CBD OIL IN OHIO
FOLKS ARE ASKING: IS CBD OIL LEGAL IN OHIO?
This question has frustrated Ohio residents for years now. Industrial hemp cultivation is now indeed possible in the Buckeye State, though this says little (contrary to what many people and businesses are saying) about the actual status of CBD oil and other CBD products.
In a nutshell, hemp-based CBD products are widely available and very easily accessible for Ohioans all across the state. Although this may seem like great news, there are a few key things that consumers should watch out for. One issue is that, although it’s easy to find CBD oil in Ohio, the quality of what’s out there can — and does — vary significantly.
Remember, the hemp CBD market is still unregulated in many ways. So, even though you can find hemp products for sale anywhere from gas stations to online stores, not all of these products are going to be made from top-notch hemp extracts. Nor will they come with lab-tested cannabinoid profiles.
This is why we strongly recommend OH residents to consider the USA-made PureKana range of CBD oils and other CBD products. Our products are trusted by thousands of people across the country that rely on CBD every day of their lives, and we still to this day prioritize top-quality, precision extractions from only the finest USA-grown hemp.
ARE THERE CBD LAWS IN OHIO?
It goes without saying that “CBD-related things” have changed dramatically in recent years in the state of Ohio. Consumers can now find an abundance of CBD-infused products, including a variety of oils, topicals, vape products, and more. Folks can even find CBD products in places like convenience stores, gas stations, spas, and beauty salons.
Needless to say, this profusion of CBD products for sale in Ohio has given consumers lots of choices. Although there’s a diverse selection, however, it’s hard for people to know which brands are of top-notch quality, and which brands aren’t. There are still a lot of companies out there that are selling products without authentic lab reports that specify what the product actually contains. In today’s market, this is simply unacceptable.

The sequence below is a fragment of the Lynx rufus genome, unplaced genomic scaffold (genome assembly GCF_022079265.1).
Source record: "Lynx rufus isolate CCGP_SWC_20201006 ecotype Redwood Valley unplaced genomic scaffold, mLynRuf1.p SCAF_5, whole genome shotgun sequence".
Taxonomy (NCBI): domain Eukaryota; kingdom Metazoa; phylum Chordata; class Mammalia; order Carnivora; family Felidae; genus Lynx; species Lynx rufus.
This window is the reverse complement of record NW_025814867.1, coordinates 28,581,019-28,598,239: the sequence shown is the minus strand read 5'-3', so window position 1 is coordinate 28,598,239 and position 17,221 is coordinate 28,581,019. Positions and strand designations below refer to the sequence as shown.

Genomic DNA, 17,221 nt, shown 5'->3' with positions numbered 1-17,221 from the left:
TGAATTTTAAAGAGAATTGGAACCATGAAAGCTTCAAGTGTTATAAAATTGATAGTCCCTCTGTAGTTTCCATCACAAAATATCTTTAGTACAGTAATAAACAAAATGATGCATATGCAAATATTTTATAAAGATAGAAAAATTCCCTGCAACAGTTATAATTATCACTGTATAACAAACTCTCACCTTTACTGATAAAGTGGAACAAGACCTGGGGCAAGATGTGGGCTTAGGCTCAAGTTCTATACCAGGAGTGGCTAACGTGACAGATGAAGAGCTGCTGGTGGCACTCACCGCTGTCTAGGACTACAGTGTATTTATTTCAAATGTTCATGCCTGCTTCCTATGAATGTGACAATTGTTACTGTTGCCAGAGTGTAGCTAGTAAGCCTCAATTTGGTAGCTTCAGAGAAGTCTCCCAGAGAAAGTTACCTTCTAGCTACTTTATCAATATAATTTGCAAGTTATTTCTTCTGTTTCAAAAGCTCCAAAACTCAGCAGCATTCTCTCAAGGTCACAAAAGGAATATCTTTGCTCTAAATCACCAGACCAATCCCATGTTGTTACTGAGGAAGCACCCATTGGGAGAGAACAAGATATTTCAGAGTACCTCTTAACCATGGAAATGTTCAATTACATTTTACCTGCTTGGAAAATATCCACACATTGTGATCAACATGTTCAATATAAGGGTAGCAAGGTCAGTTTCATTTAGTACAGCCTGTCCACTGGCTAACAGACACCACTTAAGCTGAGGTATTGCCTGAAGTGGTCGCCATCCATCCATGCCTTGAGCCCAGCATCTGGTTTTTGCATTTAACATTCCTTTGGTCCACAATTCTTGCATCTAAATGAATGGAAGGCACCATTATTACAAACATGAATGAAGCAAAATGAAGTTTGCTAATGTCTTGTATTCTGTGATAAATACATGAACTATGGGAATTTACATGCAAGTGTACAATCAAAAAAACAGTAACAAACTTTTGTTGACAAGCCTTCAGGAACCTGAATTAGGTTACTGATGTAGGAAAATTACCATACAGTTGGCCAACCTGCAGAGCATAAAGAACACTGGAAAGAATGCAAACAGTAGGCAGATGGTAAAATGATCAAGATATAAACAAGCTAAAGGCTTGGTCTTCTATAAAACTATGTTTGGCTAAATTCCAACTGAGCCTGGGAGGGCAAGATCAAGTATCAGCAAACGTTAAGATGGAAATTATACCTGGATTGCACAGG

At Purekana, third-party lab reports are a staple with every product that we sell. These reports allow our customers to ensure that they are purchasing first-in-class hemp-derived CBD. Below, we outline just a small sample of the complete range of our market-leading, USA-made products.
CBD Oil Now Legal in Ohio
Governor Mike DeWine signed Ohio Senate Bill (SB) 57 legalizing the possession, purchase or sale of hemp and hemp products. The bill included an emergency provision making it effective immediately, which means that school districts are likely to see an increase in requests for administration of cannabidiol (CBD) oil, a hemp derivative. School districts should be aware of Ohio’s legalization of hemp and hemp products and how the new provisions impact the use of derivatives like CBD oil.
Many people associate CBD oil with marijuana, but SB 57 distinguishes the two by defining “hemp” and “hemp products,” and affirmatively excluding those items from the statutory definition of “marijuana.” “Hemp” is now defined as, “the plant Cannabis sativa L. and any part of that plant, including the seeds thereof and all derivatives, extracts, cannabinoids, isomers, acids, salts, and salts of isomers, whether growing or not, with a delta-9 tetrahydrocannabinol (THC) concentration of not more than .3% on a dry weight basis.” Hemp and marijuana both come from cannabis plants, but hemp plants have a very low concentration of THC. Marijuana has higher levels of THC, which is the active ingredient in marijuana that has the potential to create a “high” or intoxicating effect.